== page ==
by Tom The Tailor
It seems that motorcycling is perpetually at some crossroads or another. I empathized with Carrie Rogers piece, Where have all the motorcyclists gone? in the September “Reader’s Ride” issue of Minnesota Motorcycle Monthly. Unfortunately the world has a new way of putting image above substance. As a leather tailor the hardest job in the world is working for a customer who says, “I just want something really cool.” While I can appreciate owning something really unique, if the uniqueness is not reflective of the owner’s being, what’s really the point. Buying a yuppie custom bike, no matter how unique will never satisfy the soul as much as the simple expression of making your bike work for you.
In the end who’s bike is it anyway? While riding to Sturgis this year, I found my spirit lifted by the bikes of the mid-seventies. 750 Hondas and Kawasakis were an expression of individuality in a sea of highly decorated monotony. And yes, a lot of that monotony found it’s way to Sturgis on a trailer towed behind a cage.
I own a ’72 Moto Guzzi that looks like it’s been through a couple of wars. This year it was going to take a back seat to a ’99 model. Fortunately my bank had other ideas of what they wanted to do with their money, and finally I came to my senses. Why give up on 25 years of character? When I’m riding my bike I feel more like myself than at any other time. The truth is that my bike ceased being a Guzzi many years ago. It drifted in identity to become Tom’s bike, “The Eldo-Glide”. I can’t imagine ever selling it. To me it is priceless, to everyone else it might as well be worthless. It will never be stolen. There are no stock parts left on it to fit on another bike. It’s one-of-a-kind. It’s mine, uniquely mine.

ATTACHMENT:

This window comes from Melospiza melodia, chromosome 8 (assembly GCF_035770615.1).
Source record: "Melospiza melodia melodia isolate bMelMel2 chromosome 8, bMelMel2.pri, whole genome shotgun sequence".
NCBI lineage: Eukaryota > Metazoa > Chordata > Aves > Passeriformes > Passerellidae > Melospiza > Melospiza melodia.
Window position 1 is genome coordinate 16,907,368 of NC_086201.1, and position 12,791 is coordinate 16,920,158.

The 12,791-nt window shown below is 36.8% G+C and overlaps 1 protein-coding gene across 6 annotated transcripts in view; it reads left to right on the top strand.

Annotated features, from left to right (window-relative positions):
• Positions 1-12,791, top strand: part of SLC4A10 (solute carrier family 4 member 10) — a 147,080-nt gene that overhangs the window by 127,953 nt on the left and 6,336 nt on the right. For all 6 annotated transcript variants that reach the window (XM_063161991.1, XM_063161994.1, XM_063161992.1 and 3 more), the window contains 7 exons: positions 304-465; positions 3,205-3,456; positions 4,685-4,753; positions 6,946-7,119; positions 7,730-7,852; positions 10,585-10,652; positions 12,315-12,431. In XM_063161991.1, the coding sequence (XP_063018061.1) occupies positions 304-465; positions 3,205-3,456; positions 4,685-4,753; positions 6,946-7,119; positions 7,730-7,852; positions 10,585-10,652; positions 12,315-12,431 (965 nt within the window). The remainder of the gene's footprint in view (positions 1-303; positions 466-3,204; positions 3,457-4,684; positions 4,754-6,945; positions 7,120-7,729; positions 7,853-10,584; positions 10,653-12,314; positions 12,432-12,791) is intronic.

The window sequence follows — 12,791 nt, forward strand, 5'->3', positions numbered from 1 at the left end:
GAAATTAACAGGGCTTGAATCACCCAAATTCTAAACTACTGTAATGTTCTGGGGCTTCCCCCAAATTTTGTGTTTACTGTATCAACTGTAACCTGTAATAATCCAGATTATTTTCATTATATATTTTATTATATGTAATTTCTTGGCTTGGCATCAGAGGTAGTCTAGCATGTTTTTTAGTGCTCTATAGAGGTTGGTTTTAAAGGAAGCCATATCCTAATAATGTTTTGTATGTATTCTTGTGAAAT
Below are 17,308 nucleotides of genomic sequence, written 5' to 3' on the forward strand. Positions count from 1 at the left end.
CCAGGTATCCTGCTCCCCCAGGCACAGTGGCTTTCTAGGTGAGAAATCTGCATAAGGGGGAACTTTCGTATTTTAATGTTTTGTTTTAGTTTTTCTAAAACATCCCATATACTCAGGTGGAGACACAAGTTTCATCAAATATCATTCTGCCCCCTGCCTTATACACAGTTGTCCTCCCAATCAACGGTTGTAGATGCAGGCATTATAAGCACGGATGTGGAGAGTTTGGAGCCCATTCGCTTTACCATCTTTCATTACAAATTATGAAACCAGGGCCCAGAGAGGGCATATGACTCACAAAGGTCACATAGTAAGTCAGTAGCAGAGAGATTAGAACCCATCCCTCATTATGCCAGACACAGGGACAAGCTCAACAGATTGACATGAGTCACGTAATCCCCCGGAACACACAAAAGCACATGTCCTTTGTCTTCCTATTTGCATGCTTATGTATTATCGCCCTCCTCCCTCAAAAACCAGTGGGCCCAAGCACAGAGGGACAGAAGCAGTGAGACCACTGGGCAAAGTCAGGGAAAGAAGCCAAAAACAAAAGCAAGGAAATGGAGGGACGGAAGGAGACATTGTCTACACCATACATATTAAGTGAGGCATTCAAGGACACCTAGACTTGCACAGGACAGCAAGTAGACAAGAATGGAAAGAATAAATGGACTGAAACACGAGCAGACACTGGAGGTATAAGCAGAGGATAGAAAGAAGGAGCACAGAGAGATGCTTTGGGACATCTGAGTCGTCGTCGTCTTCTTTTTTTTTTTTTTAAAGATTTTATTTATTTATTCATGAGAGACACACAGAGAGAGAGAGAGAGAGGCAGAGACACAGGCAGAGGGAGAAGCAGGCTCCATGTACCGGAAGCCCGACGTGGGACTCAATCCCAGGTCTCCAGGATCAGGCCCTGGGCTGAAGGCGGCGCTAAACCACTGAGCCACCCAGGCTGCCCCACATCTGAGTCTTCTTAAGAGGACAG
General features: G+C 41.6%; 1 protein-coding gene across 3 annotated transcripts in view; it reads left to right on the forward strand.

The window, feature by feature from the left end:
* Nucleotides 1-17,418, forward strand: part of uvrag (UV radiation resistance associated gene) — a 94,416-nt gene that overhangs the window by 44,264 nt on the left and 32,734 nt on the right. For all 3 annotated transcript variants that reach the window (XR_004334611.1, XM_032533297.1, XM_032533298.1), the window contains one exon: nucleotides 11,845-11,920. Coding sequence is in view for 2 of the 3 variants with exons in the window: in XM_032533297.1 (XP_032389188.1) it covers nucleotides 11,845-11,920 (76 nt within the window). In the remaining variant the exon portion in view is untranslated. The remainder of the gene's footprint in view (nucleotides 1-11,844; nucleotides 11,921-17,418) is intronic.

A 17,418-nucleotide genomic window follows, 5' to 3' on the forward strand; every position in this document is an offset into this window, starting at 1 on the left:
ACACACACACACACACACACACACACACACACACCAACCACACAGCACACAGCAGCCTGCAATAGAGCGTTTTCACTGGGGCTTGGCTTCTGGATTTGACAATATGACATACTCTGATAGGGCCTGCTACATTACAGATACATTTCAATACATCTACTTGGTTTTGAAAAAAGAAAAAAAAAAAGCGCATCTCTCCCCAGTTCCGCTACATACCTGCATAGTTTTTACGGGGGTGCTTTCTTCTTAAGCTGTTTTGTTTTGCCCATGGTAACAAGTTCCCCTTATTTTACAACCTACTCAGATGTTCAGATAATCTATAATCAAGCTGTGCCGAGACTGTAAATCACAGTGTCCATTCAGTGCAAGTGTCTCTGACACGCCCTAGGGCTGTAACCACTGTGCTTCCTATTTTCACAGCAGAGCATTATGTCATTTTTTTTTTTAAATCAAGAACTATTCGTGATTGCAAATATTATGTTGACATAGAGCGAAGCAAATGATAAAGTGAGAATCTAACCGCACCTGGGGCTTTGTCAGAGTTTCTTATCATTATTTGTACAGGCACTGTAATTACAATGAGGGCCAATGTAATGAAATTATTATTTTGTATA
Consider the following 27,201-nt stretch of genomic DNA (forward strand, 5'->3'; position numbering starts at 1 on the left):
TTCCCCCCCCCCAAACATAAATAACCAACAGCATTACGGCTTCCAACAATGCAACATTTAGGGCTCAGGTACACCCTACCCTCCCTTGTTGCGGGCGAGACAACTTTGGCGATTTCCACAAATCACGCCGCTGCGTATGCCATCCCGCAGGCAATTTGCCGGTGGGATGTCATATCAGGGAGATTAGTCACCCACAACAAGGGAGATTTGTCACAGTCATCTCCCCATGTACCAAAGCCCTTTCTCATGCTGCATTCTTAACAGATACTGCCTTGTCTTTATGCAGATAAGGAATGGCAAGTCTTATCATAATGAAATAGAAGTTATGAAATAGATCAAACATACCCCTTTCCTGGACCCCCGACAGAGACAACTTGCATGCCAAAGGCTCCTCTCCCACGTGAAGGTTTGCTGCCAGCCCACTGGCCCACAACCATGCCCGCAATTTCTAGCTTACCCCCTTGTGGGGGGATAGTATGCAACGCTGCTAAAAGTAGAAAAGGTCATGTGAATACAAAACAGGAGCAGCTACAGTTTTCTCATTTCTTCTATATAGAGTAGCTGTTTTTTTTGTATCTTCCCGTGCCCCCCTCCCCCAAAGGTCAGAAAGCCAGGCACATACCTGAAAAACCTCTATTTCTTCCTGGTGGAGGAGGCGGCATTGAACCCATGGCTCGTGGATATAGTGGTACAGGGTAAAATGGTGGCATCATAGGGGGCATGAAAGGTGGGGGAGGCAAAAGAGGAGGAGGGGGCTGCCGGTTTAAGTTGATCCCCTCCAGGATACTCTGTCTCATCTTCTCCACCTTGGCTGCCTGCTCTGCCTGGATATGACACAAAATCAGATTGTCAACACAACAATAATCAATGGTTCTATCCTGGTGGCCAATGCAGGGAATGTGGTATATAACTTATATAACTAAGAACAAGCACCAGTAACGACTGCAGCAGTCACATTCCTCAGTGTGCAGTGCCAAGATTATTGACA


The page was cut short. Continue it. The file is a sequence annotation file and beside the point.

I like the ad for Victory motorcycles that reads, “It’s a free country, act like it.” The freedom I cherish most in America is the freedom of expression–music, written word, art, and the motorcycle. Be your motorcycle, and your motorcycle will set you free.